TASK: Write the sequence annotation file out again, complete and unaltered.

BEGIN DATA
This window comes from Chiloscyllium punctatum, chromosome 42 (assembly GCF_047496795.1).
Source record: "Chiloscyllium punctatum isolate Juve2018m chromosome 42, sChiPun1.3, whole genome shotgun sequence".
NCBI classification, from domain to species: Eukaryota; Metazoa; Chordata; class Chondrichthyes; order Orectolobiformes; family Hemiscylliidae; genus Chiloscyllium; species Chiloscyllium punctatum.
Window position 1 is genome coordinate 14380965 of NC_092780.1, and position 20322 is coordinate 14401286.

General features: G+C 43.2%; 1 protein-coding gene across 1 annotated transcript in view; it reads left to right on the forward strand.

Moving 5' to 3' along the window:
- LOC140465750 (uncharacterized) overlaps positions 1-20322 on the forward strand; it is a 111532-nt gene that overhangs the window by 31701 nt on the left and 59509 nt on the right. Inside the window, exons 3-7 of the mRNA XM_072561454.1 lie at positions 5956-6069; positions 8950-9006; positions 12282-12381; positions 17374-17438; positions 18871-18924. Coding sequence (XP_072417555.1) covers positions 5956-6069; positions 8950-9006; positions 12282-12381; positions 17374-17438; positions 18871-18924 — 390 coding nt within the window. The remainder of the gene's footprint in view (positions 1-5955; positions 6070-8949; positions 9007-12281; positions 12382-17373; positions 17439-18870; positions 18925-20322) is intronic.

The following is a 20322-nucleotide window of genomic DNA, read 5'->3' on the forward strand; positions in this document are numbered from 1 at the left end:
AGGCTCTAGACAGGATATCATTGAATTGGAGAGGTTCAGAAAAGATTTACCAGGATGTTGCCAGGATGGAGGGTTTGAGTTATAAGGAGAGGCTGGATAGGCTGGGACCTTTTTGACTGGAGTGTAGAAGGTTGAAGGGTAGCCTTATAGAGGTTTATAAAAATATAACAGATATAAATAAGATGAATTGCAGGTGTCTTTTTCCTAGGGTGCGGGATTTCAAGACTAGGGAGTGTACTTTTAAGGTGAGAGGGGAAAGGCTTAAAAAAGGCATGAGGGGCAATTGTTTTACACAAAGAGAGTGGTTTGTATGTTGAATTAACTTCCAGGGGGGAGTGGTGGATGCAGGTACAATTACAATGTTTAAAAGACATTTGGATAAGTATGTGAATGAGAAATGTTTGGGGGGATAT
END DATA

This window comes from Chiloscyllium punctatum, chromosome 42 (assembly GCF_047496795.1).
Source record: "Chiloscyllium punctatum isolate Juve2018m chromosome 42, sChiPun1.3, whole genome shotgun sequence".
NCBI classification, from domain to species: Eukaryota; Metazoa; Chordata; class Chondrichthyes; order Orectolobiformes; family Hemiscylliidae; genus Chiloscyllium; species Chiloscyllium punctatum.
Window position 1 is genome coordinate 14380965 of NC_092780.1, and position 20322 is coordinate 14401286.

General features: G+C 43.2%; 1 protein-coding gene across 1 annotated transcript in view; it reads left to right on the forward strand.

Moving 5' to 3' along the window:
- LOC140465750 (uncharacterized) overlaps positions 1-20322 on the forward strand; it is a 111532-nt gene that overhangs the window by 31701 nt on the left and 59509 nt on the right. Inside the window, exons 3-7 of the mRNA XM_072561454.1 lie at positions 5956-6069; positions 8950-9006; positions 12282-12381; positions 17374-17438; positions 18871-18924. Coding sequence (XP_072417555.1) covers positions 5956-6069; positions 8950-9006; positions 12282-12381; positions 17374-17438; positions 18871-18924 — 390 coding nt within the window. The remainder of the gene's footprint in view (positions 1-5955; positions 6070-8949; positions 9007-12281; positions 12382-17373; positions 17439-18870; positions 18925-20322) is intronic.

The following is a 20322-nucleotide window of genomic DNA, read 5'->3' on the forward strand; positions in this document are numbered from 1 at the left end:
AGGCTCTAGACAGGATATCATTGAATTGGAGAGGTTCAGAAAAGATTTACCAGGATGTTGCCAGGATGGAGGGTTTGAGTTATAAGGAGAGGCTGGATAGGCTGGGACCTTTTTGACTGGAGTGTAGAAGGTTGAAGGGTAGCCTTATAGAGGTTTATAAAAATATAACAGATATAAATAAGATGAATTGCAGGTGTCTTTTTCCTAGGGTGCGGGATTTCAAGACTAGGGAGTGTACTTTTAAGGTGAGAGGGGAAAGGCTTAAAAAAGGCATGAGGGGCAATTGTTTTACACAAAGAGAGTGGTTTGTATGTTGAATTAACTTCCAGGGGGGAGTGGTGGATGCAGGTACAATTACAATGTTTAAAAGACATTTGGATAAGTATGTGAATGAGAAATGTTTGGGGGGATAT